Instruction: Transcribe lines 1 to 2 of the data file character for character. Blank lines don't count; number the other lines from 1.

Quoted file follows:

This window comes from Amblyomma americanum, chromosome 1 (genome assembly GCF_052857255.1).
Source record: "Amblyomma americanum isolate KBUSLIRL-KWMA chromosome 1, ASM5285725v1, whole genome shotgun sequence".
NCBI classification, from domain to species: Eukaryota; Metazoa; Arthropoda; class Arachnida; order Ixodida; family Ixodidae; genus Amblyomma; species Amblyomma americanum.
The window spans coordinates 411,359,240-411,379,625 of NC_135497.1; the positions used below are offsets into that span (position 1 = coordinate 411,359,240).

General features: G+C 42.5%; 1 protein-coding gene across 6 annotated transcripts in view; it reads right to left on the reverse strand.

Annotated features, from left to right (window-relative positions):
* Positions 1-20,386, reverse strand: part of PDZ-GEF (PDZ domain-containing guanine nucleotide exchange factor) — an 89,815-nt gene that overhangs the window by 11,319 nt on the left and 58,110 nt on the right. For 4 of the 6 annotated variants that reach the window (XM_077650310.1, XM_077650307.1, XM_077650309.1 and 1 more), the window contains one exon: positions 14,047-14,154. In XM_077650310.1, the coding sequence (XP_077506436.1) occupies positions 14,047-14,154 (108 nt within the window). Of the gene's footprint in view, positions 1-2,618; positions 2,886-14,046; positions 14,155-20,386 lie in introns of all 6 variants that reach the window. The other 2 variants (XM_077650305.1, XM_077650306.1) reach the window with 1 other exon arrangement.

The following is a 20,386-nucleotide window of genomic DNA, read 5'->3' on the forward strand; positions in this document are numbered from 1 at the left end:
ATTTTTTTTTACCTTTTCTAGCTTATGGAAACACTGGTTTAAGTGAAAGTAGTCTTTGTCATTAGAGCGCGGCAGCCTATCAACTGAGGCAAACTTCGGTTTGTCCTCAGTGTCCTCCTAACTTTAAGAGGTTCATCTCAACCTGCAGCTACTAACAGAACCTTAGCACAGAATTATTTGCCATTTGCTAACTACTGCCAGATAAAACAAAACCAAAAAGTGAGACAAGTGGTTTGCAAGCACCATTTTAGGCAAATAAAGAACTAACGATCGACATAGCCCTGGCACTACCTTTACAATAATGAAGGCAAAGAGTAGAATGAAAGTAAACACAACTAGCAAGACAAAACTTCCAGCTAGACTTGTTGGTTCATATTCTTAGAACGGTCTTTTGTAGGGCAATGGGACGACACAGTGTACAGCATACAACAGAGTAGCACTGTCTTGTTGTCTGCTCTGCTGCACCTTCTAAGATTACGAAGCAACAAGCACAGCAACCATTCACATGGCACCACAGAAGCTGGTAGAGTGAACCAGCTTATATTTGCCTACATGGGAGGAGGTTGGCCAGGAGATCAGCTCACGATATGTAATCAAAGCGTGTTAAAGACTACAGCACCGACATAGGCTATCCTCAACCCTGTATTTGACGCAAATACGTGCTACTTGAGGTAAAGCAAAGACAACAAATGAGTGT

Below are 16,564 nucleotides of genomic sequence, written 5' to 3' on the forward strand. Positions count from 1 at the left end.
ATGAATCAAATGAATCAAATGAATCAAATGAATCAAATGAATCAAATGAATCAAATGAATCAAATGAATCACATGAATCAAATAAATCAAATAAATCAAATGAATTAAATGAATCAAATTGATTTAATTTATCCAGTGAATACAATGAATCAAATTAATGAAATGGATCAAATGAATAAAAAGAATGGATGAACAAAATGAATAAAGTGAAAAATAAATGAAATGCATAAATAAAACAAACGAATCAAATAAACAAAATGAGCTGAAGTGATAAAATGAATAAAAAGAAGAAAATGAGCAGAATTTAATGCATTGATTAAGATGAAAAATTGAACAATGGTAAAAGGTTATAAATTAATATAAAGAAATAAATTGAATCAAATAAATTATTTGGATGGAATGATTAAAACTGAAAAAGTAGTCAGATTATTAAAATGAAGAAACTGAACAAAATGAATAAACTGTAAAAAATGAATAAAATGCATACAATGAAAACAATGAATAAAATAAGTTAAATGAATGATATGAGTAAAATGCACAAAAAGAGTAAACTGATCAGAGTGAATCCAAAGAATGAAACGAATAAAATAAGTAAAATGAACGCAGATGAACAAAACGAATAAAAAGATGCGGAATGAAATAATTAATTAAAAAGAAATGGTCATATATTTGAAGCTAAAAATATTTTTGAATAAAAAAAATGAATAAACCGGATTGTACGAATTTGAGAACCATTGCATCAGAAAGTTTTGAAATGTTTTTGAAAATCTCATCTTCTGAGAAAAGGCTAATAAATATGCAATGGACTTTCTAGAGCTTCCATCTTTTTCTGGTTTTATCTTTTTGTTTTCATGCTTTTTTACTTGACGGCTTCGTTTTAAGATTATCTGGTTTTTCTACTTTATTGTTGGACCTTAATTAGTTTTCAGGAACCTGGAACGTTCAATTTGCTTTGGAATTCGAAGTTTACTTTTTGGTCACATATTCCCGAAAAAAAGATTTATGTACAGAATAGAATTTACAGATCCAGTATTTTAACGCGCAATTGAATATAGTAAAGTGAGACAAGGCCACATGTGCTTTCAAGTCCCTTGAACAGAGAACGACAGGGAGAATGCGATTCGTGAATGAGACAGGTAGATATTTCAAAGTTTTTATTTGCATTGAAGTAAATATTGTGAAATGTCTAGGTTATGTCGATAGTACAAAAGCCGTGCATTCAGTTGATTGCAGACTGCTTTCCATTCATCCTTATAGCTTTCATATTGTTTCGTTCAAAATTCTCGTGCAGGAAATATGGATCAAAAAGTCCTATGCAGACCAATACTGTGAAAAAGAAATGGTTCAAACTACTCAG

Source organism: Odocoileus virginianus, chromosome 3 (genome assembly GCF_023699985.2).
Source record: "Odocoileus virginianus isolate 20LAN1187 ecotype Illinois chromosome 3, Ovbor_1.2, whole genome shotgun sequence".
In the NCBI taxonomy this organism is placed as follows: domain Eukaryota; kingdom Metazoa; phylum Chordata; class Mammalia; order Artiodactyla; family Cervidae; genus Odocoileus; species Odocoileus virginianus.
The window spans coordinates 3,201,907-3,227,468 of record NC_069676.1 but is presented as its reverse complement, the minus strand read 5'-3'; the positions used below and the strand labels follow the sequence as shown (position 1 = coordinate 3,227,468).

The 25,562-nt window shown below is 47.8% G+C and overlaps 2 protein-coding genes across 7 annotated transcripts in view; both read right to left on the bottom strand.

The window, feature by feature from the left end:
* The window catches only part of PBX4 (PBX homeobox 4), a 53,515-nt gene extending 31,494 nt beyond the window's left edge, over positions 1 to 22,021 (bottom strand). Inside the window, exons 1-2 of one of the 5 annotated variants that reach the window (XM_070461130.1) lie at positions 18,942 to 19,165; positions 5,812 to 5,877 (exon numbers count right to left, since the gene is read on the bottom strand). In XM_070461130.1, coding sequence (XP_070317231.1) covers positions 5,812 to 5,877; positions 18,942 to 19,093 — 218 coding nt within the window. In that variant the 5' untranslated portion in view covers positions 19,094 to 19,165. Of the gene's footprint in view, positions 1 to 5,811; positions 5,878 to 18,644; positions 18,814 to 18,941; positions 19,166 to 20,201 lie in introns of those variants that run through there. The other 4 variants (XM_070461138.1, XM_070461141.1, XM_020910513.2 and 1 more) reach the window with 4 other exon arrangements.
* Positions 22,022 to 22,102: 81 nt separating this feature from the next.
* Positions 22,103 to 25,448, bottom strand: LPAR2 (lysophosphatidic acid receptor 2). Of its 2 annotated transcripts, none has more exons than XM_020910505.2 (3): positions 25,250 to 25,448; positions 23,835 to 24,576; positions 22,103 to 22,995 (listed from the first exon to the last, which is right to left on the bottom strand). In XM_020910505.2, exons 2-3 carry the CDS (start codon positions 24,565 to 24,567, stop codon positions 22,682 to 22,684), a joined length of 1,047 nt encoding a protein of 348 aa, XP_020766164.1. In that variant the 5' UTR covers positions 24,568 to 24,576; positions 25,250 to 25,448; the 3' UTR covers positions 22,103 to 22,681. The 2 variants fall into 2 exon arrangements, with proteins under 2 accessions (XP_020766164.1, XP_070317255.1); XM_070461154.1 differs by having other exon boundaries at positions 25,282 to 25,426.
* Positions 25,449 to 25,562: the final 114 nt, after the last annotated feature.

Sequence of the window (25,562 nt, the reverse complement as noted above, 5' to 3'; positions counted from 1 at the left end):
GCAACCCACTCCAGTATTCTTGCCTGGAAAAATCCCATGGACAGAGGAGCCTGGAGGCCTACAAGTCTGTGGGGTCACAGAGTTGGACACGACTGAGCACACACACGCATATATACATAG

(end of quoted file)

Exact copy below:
This window comes from Amblyomma americanum, chromosome 1 (genome assembly GCF_052857255.1).
Source record: "Amblyomma americanum isolate KBUSLIRL-KWMA chromosome 1, ASM5285725v1, whole genome shotgun sequence".